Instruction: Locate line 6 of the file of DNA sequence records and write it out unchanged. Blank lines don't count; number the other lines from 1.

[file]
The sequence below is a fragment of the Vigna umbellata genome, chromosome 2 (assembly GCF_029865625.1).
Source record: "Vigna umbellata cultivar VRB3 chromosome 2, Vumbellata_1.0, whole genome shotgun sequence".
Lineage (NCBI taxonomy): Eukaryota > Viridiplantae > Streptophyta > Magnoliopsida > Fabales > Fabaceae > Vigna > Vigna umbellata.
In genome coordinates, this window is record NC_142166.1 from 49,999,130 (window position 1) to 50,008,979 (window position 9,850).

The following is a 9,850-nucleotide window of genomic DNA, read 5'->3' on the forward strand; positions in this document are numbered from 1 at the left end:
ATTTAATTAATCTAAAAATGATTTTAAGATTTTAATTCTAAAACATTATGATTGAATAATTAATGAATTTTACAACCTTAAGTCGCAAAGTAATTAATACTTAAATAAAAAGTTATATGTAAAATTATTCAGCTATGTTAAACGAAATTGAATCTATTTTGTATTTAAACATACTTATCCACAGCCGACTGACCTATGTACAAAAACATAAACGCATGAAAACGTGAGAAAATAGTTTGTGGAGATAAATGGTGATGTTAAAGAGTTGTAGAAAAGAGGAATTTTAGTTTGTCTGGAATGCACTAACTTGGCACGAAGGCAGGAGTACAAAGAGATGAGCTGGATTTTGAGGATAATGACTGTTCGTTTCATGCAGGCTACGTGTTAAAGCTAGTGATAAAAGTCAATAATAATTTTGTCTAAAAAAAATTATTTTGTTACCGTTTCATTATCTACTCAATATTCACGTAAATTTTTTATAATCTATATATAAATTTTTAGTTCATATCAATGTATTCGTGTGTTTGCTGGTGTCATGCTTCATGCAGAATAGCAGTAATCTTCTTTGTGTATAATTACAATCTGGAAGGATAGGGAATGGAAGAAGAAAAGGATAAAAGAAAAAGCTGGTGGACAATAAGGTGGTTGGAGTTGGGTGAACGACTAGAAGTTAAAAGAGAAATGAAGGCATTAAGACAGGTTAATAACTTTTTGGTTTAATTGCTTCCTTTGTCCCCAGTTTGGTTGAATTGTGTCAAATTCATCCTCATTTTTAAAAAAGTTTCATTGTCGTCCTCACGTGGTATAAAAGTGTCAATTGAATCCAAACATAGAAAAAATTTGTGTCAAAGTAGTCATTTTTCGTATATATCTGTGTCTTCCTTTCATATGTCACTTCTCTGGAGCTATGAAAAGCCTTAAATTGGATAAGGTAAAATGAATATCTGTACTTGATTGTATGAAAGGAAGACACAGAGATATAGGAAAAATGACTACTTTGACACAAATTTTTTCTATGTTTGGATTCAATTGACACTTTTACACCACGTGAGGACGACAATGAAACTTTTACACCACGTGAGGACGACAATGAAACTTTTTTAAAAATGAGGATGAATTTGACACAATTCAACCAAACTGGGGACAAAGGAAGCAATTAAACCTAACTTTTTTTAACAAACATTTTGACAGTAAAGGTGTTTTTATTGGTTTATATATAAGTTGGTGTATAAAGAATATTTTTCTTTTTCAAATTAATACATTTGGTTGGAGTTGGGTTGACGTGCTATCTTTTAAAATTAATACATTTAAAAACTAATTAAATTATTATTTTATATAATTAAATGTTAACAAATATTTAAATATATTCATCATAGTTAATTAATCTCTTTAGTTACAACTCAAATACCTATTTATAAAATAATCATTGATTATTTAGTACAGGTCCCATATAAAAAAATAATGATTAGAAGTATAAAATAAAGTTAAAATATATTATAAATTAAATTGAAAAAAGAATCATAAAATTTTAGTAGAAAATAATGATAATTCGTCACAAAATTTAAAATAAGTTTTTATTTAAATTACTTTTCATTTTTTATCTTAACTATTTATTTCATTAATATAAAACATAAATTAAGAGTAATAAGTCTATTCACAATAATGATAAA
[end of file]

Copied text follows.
ATTTAATTAATCTAAAAATGATTTTAAGATTTTAATTCTAAAACATTATGATTGAATAATTAATGAATTTTACAACCTTAAGTCGCAAAGTAATTAATACTTAAATAAAAAGTTATATGTAAAATTATTCAGCTATGTTAAACGAAATTGAATCTATTTTGTATTTAAACATACTTATCCACAGCCGACTGACCTATGTACAAAAACATAAACGCATGAAAACGTGAGAAAATAGTTTGTGGAGATAAATGGTGATGTTAAAGAGTTGTAGAAAAGAGGAATTTTAGTTTGTCTGGAATGCACTAACTTGGCACGAAGGCAGGAGTACAAAGAGATGAGCTGGATTTTGAGGATAATGACTGTTCGTTTCATGCAGGCTACGTGTTAAAGCTAGTGATAAAAGTCAATAATAATTTTGTCTAAAAAAAATTATTTTGTTACCGTTTCATTATCTACTCAATATTCACGTAAATTTTTTATAATCTATATATAAATTTTTAGTTCATATCAATGTATTCGTGTGTTTGCTGGTGTCATGCTTCATGCAGAATAGCAGTAATCTTCTTTGTGTATAATTACAATCTGGAAGGATAGGGAATGGAAGAAGAAAAGGATAAAAGAAAAAGCTGGTGGACAATAAGGTGGTTGGAGTTGGGTGAACGACTAGAAGTTAAAAGAGAAATGAAGGCATTAAGACAGGTTAATAACTTTTTGGTTTAATTGCTTCCTTTGTCCCCAGTTTGGTTGAATTGTGTCAAATTCATCCTCATTTTTAAAAAAGTTTCATTGTCGTCCTCACGTGGTATAAAAGTGTCAATTGAATCCAAACATAGAAAAAATTTGTGTCAAAGTAGTCATTTTTCGTATATATCTGTGTCTTCCTTTCATATGTCACTTCTCTGGAGCTATGAAAAGCCTTAAATTGGATAAGGTAAAATGAATATCTGTACTTGATTGTATGAAAGGAAGACACAGAGATATAGGAAAAATGACTACTTTGACACAAATTTTTTCTATGTTTGGATTCAATTGACACTTTTACACCACGTGAGGACGACAATGAAACTTTTACACCACGTGAGGACGACAATGAAACTTTTTTAAAAATGAGGATGAATTTGACACAATTCAACCAAACTGGGGACAAAGGAAGCAATTAAACCTAACTTTTTTTAACAAACATTTTGACAGTAAAGGTGTTTTTATTGGTTTATATATAAGTTGGTGTATAAAGAATATTTTTCTTTTTCAAATTAATACATTTGGTTGGAGTTGGGTTGACGTGCTATCTTTTAAAATTAATACATTTAAAAACTAATTAAATTATTATTTTATATAATTAAATGTTAACAAATATTTAAATATATTCATCATAGTTAATTAATCTCTTTAGTTACAACTCAAATACCTATTTATAAAATAATCATTGATTATTTAGTACAGGTCCCATATAAAAAAATAATGATTAGAAGTATAAAATAAAGTTAAAATATATTATAAATTAAATTGAAAAAAGAATCATAAAATTTTAGTAGAAAATAATGATAATTCGTCACAAAATTTAAAATAAGTTTTTATTTAAATTACTTTTCATTTTTTATCTTAACTATTTATTTCATTAATATAAAACATAAATTAAGAGTAATAAGTCTATTCACAATAATGATAAA